Up the Cassiar Highway to Dease Lake, BC

Lots of dew over night made for a wet tent to pack up. Given the chilly temperature in the morning other campers were probably wondering, “what are those two guys doing, holding their coffee/tea mugs and standing like statues in the sun?” – trying to warm up since the campsites are usually shaded in the AM and ours was no exception.

The ride out of Stewart was just as picturesque as the ride in. Blue skies and sunshine for the day, or so we thought. We ride through pine and some Aspen forest along lakes framed by mountains. Just beautiful. Gas stops are few and far between so you have to pay attention to your gas consumption and available gas. Thankfully, the province of B.C. makes it easy with a sign that informs you how far the next gas stop is away.

Rest and gas stops usually have us moving around, walking, not standing still in order to deny the mosquitos a chance to settle down and sting. Some hand waving is also involved. Funny, we seem to be the only ones doing this dance.

As we progress towards Dease Lake, our stop for the night, we can see clouds building in the distance, merging into a solid dark mass. Not good. No re-routing on this highway so on we go. As we ride into Iskut for gas, the rain starts and stays with us all the way to Dease Lake.

Rain by itself wouldn’t be so bad but about 35km south of Iskut they ran out of paint for the road markings. They just suddenly stop and although we are still riding on blacktop, it’s not quite wide enough for two lanes (you can see the three ‘ruts’ or tire lanes in the road). The road becomes noticeably rougher and we are seeing more ‘Loose Gravel’ signs on top of the rain.

We hit one half mile section of packed dirt and gravel down the mountain and many spots where the section of gravel spans the entire road but is only maybe 30-60 feet long, a band across the street. This gravel is noticeably looser. Thankfully, there are (usually) warning signs that such a section is coming up though they missed a couple :-o. Pucker factor as you’re riding and suddenly have to slow down hard before hitting the gravel. We were going way below speed limit as it was due to the conditions but still not a pleasant surprise. Iskut to Dease Lake was an intense hour of riding.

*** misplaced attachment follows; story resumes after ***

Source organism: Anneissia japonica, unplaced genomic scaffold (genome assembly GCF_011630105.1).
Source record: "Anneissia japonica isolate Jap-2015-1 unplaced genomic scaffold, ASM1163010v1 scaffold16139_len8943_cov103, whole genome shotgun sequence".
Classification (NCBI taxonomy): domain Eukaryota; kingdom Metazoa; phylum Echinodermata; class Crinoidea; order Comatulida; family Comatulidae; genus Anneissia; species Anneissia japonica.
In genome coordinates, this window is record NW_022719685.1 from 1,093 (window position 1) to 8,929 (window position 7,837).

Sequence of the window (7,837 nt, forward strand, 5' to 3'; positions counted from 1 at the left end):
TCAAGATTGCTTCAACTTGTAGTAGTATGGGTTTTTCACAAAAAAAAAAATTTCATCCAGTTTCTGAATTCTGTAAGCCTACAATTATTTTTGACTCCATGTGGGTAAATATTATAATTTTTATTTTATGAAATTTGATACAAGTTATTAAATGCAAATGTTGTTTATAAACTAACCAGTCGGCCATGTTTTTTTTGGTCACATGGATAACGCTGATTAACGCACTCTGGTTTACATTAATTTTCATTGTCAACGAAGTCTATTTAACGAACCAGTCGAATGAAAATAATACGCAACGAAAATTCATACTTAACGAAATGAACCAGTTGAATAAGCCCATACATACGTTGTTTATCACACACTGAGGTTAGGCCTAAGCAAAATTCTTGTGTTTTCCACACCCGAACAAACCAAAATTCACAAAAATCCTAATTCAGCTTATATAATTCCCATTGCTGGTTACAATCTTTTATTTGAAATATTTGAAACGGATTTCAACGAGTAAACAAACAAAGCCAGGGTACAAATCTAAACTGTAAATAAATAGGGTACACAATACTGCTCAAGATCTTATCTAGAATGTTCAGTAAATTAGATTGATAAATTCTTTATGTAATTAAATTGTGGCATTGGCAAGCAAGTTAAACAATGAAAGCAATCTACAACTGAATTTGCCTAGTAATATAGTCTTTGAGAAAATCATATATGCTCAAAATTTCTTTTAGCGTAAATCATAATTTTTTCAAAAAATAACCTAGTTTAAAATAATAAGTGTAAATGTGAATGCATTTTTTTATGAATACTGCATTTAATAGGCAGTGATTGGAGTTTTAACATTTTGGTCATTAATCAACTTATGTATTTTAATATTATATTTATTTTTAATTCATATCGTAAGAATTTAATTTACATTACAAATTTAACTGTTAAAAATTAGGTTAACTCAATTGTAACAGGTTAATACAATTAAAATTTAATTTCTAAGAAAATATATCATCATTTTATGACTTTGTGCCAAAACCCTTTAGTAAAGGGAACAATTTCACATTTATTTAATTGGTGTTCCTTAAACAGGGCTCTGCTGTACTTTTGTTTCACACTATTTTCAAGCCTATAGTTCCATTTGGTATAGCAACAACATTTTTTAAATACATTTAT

Hotel time for sure or so we thought. Both hotels in town are fully booked so we head to a campground out of town since the next viable option is another 3.5 hour ride to Watson Lake, YT – no thanks, it’s already been a long day. The campground, Water’s Edge Campground, has a camping spot but no potable running water (except in the trailer of the owner) and only pit toilets – a big ‘no no’ for Diane. Not a good situation but after a quick talk we agree that it’s better than the prospect of riding to Watson Lake. Thankfully, by this time it has stopped raining so we grab the camping spot (more people are arriving after us) before that option went away as well.

What’s the big deal about the ‘no pit toilets’ rule you may ask? Pit toilets by themselves while not great aren’t that bad – we use them during the day while stopping in the rest areas. However, when camping, pit toilets signal no washrooms and potentially no running water as well. No washrooms means no washing your hands and no dental hygiene which, with Diane’s braces, is a little more involved process that’s not fun to do at the picnic table. Just spitting out the toothpaste foam when finished isn’t a good option since you don’t want to litter the campsite for the next person. We made due and called it an early night.

Todays route.

 

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